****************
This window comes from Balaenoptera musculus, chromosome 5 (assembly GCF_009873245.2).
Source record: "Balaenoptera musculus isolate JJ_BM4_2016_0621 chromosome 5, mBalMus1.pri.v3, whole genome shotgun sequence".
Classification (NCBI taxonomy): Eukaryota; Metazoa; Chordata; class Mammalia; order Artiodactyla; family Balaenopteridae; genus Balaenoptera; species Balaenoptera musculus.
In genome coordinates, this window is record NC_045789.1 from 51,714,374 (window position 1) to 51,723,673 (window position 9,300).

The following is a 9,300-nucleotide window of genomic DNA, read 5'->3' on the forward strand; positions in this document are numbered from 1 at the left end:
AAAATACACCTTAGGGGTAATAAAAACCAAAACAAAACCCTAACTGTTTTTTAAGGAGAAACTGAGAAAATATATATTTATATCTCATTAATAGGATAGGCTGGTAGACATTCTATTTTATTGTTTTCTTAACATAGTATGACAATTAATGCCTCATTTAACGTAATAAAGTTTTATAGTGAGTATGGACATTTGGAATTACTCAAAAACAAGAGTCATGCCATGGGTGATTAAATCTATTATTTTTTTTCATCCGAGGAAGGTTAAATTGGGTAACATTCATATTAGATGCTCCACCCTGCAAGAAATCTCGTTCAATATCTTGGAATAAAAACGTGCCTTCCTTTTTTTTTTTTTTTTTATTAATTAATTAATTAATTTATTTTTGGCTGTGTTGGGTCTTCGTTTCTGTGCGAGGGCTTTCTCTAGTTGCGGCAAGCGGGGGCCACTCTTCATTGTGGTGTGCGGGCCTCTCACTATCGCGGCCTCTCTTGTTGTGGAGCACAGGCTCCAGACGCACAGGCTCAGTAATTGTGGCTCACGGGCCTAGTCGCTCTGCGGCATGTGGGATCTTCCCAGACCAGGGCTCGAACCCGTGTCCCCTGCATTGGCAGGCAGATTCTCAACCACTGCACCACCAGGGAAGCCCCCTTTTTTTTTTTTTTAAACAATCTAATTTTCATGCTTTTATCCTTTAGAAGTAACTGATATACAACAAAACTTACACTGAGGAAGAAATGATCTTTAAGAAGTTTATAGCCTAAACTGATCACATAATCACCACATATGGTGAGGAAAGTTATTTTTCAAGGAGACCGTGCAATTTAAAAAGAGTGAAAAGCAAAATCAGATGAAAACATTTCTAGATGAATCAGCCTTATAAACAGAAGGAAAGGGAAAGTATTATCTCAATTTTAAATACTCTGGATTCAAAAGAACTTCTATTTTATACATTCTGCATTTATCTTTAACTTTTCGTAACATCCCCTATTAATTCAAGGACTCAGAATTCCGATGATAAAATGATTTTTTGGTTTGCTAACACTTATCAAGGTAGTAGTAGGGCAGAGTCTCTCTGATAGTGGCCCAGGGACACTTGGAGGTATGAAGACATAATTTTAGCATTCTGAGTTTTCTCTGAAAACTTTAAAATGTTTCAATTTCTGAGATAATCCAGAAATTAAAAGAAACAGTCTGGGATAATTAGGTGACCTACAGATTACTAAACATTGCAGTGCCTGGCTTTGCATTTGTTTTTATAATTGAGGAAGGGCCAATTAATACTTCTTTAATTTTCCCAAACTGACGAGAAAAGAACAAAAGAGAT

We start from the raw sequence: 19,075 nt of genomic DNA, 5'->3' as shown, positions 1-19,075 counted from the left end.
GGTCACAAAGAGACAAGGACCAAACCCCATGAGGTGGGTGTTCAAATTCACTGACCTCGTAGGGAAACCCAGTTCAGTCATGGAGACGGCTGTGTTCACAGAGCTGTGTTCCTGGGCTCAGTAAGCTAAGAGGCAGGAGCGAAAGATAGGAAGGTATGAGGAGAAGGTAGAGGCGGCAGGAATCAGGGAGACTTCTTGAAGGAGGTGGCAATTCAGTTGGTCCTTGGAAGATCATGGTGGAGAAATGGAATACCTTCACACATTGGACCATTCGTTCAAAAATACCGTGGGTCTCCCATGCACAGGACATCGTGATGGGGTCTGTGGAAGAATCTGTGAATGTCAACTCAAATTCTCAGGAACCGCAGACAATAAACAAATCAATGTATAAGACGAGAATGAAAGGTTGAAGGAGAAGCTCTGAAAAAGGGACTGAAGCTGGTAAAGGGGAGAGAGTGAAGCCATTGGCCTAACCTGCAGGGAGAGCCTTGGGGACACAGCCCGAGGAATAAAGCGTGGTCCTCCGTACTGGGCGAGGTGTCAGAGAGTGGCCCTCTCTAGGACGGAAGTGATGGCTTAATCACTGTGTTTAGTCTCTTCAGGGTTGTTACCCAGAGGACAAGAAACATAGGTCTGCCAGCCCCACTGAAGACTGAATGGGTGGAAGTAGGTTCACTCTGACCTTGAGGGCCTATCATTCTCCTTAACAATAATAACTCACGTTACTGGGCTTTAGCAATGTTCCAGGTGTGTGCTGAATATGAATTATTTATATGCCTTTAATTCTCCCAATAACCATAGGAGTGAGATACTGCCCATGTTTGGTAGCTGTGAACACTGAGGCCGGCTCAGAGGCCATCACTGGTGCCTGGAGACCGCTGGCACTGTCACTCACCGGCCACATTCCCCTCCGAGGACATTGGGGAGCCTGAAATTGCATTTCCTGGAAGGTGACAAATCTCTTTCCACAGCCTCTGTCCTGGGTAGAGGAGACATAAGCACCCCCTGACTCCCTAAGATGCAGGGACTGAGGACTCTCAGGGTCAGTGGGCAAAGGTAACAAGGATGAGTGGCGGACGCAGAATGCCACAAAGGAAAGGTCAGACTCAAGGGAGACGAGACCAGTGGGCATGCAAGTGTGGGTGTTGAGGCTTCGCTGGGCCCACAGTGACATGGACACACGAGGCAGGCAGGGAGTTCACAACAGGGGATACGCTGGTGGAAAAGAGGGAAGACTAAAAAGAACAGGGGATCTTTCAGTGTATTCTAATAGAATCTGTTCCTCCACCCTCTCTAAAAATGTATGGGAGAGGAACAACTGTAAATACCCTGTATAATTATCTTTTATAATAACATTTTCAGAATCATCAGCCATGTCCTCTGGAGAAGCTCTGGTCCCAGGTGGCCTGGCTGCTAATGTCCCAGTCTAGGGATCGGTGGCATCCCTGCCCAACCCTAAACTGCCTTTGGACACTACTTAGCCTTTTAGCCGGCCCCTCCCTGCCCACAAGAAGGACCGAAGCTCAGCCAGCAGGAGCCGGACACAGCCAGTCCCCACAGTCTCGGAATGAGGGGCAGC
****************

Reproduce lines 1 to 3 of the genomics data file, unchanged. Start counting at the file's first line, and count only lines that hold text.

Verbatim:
This window comes from Balaenoptera musculus, chromosome 5 (assembly GCF_009873245.2).
Source record: "Balaenoptera musculus isolate JJ_BM4_2016_0621 chromosome 5, mBalMus1.pri.v3, whole genome shotgun sequence".
Classification (NCBI taxonomy): Eukaryota; Metazoa; Chordata; class Mammalia; order Artiodactyla; family Balaenopteridae; genus Balaenoptera; species Balaenoptera musculus.